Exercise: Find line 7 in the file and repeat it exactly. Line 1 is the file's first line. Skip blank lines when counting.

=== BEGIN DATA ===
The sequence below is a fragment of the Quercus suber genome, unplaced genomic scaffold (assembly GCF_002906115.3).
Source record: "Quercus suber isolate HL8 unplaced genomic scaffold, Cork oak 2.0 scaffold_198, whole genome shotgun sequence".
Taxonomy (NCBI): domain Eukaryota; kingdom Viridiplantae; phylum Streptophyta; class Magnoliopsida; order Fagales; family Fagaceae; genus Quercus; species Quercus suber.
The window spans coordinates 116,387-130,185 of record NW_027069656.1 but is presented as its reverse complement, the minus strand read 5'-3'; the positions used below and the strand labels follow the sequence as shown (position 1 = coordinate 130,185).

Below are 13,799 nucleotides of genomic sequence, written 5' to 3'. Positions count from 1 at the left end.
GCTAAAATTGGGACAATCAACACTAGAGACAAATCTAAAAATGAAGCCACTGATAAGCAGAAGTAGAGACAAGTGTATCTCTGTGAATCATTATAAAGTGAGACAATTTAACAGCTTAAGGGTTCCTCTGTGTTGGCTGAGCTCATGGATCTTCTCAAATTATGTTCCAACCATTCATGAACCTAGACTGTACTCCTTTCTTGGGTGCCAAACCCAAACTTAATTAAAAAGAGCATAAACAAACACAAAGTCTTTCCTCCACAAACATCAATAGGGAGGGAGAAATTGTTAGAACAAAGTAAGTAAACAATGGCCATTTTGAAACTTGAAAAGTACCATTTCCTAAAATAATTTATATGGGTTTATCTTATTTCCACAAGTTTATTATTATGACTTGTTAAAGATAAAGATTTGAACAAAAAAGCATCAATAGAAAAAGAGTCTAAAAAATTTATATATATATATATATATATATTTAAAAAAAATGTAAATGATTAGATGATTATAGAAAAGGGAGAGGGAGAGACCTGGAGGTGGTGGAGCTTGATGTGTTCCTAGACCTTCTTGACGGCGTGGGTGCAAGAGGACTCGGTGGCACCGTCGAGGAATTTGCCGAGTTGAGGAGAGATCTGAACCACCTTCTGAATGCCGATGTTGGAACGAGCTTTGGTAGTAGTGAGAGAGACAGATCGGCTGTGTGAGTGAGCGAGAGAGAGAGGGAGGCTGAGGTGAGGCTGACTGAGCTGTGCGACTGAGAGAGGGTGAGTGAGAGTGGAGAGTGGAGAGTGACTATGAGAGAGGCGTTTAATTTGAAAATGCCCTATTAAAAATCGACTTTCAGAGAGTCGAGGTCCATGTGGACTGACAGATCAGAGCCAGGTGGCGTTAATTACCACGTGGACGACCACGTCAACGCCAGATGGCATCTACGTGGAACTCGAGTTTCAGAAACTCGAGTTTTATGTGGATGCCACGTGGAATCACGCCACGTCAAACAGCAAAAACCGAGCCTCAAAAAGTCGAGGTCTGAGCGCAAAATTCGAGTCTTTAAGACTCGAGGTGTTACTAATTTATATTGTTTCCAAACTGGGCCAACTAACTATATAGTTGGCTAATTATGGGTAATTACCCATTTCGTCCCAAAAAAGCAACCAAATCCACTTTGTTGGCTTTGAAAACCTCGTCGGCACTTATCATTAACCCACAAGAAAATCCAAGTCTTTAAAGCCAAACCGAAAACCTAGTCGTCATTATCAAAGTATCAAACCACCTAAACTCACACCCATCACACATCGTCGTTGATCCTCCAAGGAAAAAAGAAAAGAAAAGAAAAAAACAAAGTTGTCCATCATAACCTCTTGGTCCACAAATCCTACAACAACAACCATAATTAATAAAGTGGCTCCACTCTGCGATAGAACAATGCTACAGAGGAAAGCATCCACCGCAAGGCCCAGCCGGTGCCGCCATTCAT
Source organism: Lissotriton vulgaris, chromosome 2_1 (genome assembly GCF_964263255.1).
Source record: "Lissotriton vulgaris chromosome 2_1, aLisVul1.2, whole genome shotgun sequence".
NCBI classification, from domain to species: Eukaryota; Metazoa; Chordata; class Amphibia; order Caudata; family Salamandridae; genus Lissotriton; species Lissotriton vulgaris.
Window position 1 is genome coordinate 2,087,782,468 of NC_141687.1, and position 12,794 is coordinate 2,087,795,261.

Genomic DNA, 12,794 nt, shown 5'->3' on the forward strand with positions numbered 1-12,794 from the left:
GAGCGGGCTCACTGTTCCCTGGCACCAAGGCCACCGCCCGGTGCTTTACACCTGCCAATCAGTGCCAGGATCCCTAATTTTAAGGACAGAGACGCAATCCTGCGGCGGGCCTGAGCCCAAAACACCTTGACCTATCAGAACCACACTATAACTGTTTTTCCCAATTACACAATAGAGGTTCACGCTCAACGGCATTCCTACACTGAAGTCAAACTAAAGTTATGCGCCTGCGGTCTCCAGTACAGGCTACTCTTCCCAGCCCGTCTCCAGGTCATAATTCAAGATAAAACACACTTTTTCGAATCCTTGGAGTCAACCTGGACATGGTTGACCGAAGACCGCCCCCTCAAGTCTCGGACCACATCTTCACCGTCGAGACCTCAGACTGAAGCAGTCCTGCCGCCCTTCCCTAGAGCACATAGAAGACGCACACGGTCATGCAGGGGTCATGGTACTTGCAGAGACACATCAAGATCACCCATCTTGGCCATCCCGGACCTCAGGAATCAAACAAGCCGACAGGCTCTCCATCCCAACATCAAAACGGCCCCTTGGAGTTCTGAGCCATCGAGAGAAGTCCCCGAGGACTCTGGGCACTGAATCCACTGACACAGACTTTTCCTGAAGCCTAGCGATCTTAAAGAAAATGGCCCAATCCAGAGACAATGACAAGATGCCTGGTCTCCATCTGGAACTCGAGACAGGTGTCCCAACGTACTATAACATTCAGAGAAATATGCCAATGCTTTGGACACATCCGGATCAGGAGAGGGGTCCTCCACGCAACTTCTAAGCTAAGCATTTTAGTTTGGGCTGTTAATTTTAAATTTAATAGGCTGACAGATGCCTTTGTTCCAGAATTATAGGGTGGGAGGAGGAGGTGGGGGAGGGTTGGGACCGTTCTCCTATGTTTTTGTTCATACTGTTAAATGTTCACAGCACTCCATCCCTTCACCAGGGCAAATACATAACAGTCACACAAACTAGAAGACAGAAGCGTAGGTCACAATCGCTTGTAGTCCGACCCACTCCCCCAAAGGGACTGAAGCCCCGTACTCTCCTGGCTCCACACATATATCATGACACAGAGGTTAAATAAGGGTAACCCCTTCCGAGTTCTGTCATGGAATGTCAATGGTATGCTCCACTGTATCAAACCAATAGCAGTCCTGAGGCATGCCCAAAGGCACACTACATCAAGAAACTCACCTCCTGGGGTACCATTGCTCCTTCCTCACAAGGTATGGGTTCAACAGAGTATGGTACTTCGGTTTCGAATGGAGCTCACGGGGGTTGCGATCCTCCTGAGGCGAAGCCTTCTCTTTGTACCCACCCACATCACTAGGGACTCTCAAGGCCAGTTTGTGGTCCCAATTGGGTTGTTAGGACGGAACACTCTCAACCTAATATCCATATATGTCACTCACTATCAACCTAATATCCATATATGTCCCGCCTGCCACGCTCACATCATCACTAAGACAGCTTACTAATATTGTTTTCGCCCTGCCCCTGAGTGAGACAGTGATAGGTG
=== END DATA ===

Source organism: Lissotriton vulgaris, chromosome 2_1 (genome assembly GCF_964263255.1).